Digital healthcare platforms have enabled patients to receive healthcare in ways that were impossible previously – for example, by providing a “safer” way to meet, as underscored by the Covid-19 pandemic. This paper investigates whether older and younger primary care users display behavioural differences on digital healthcare platforms. The paper adopts a mixed-method approach in which one- way ANOVA analysis on a sample of 152,000 patient journeys was combined with qualitative interview data. The findings highlight significant differences in usage between elderly and younger patients. The elderly spends more time during use – for example, during anamnesis, onboarding, and in queues. We also outline how the key antecedent factors that are most central to platform usage, such as perceived usefulness, perceived ease of use, digital maturity, and trust, play out in the elderly user context. The study contributes to the nascent literature on digital healthcare platforms and the post-adoption usage of ICTs by the elderly. The paper also outlines research implications in the area of DHPs and mHealth for elderly users, and it discusses the practical implications for both platform owners and healthcare professionals, where platform design and information management are particularly important for elderly users.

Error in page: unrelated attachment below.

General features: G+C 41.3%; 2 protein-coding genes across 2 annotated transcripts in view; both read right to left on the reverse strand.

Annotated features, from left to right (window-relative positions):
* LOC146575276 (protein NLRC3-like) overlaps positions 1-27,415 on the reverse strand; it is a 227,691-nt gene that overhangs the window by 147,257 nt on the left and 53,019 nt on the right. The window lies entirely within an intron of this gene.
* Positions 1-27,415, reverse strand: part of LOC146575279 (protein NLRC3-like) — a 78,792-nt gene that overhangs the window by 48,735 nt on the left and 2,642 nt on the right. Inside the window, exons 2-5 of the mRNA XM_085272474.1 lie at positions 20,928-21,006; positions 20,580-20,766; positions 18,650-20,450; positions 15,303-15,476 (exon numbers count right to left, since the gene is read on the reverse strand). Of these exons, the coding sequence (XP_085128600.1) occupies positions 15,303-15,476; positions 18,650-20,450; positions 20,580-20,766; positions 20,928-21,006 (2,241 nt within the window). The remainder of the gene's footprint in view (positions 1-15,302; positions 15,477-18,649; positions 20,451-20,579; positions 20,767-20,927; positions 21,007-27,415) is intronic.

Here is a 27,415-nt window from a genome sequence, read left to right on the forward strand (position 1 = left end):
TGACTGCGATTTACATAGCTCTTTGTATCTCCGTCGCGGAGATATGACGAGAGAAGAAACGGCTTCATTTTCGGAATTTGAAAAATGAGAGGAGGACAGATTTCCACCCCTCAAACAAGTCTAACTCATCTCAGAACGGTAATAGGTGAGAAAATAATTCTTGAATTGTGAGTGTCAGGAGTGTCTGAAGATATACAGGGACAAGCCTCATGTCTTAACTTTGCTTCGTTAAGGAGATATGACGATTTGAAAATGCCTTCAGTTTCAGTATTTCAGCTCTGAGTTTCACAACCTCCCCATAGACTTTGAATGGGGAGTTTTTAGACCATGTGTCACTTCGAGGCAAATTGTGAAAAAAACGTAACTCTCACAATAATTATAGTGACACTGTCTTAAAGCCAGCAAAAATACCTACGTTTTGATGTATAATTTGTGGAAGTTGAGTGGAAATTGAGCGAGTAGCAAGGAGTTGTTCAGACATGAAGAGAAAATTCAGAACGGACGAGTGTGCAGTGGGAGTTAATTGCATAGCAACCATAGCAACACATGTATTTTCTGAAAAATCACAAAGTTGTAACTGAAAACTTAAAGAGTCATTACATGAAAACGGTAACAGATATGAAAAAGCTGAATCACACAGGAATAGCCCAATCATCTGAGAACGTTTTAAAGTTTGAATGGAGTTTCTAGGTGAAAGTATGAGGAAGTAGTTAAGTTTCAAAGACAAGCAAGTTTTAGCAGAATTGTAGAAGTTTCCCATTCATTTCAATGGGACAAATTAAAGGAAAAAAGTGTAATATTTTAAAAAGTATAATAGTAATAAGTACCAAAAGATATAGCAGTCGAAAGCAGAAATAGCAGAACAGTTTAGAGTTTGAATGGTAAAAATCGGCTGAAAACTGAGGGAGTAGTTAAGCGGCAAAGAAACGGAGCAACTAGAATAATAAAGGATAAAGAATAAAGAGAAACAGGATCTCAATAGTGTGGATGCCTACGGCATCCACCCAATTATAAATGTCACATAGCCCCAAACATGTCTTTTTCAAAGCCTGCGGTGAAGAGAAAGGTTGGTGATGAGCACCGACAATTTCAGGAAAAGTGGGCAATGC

|Journal||IEEE Transactions on Engineering Management|
|Publication status||Accepted for publication - 28 Jun 2022|
- digital healthcare platforms
- elderly patients
- technology acceptance model